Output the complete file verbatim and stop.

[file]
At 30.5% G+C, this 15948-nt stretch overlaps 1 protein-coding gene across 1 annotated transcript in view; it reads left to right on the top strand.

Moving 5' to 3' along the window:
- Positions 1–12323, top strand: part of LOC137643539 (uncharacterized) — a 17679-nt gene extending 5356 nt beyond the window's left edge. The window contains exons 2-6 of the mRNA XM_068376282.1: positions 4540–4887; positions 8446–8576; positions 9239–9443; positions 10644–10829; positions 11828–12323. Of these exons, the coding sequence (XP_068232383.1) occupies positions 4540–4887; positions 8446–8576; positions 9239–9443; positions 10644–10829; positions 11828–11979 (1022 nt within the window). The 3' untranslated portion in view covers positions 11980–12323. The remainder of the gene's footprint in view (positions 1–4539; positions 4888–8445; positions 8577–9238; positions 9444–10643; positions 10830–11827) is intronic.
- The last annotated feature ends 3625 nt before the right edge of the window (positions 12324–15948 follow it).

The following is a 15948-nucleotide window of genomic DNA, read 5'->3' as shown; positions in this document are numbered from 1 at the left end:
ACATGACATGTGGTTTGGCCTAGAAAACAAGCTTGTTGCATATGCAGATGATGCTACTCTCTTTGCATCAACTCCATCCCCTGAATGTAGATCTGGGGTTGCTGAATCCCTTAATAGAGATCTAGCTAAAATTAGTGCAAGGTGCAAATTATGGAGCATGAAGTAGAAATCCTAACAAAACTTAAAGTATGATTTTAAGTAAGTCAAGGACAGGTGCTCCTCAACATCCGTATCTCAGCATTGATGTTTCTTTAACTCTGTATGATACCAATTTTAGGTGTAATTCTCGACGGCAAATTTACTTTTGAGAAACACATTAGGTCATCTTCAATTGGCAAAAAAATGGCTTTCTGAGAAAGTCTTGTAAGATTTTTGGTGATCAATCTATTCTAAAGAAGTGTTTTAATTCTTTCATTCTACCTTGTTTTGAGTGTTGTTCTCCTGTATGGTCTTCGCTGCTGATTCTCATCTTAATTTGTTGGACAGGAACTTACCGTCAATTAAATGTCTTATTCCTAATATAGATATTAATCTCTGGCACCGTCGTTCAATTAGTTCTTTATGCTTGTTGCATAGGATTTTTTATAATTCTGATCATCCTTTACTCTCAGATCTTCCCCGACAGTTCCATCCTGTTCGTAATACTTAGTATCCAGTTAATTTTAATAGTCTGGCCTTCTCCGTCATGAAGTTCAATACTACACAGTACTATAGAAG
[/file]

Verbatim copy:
At 30.5% G+C, this 15948-nt stretch overlaps 1 protein-coding gene across 1 annotated transcript in view; it reads left to right on the top strand.

Moving 5' to 3' along the window:
- Positions 1–12323, top strand: part of LOC137643539 (uncharacterized) — a 17679-nt gene extending 5356 nt beyond the window's left edge. The window contains exons 2-6 of the mRNA XM_068376282.1: positions 4540–4887; positions 8446–8576; positions 9239–9443; positions 10644–10829; positions 11828–12323. Of these exons, the coding sequence (XP_068232383.1) occupies positions 4540–4887; positions 8446–8576; positions 9239–9443; positions 10644–10829; positions 11828–11979 (1022 nt within the window). The 3' untranslated portion in view covers positions 11980–12323. The remainder of the gene's footprint in view (positions 1–4539; positions 4888–8445; positions 8577–9238; positions 9444–10643; positions 10830–11827) is intronic.
- The last annotated feature ends 3625 nt before the right edge of the window (positions 12324–15948 follow it).

The following is a 15948-nucleotide window of genomic DNA, read 5'->3' as shown; positions in this document are numbered from 1 at the left end:
ACATGACATGTGGTTTGGCCTAGAAAACAAGCTTGTTGCATATGCAGATGATGCTACTCTCTTTGCATCAACTCCATCCCCTGAATGTAGATCTGGGGTTGCTGAATCCCTTAATAGAGATCTAGCTAAAATTAGTGCAAGGTGCAAATTATGGAGCATGAAGTAGAAATCCTAACAAAACTTAAAGTATGATTTTAAGTAAGTCAAGGACAGGTGCTCCTCAACATCCGTATCTCAGCATTGATGTTTCTTTAACTCTGTATGATACCAATTTTAGGTGTAATTCTCGACGGCAAATTTACTTTTGAGAAACACATTAGGTCATCTTCAATTGGCAAAAAAATGGCTTTCTGAGAAAGTCTTGTAAGATTTTTGGTGATCAATCTATTCTAAAGAAGTGTTTTAATTCTTTCATTCTACCTTGTTTTGAGTGTTGTTCTCCTGTATGGTCTTCGCTGCTGATTCTCATCTTAATTTGTTGGACAGGAACTTACCGTCAATTAAATGTCTTATTCCTAATATAGATATTAATCTCTGGCACCGTCGTTCAATTAGTTCTTTATGCTTGTTGCATAGGATTTTTTATAATTCTGATCATCCTTTACTCTCAGATCTTCCCCGACAGTTCCATCCTGTTCGTAATACTTAGTATCCAGTTAATTTTAATAGTCTGGCCTTCTCCGTCATGAAGTTCAATACTACACAGTACTATAGAAG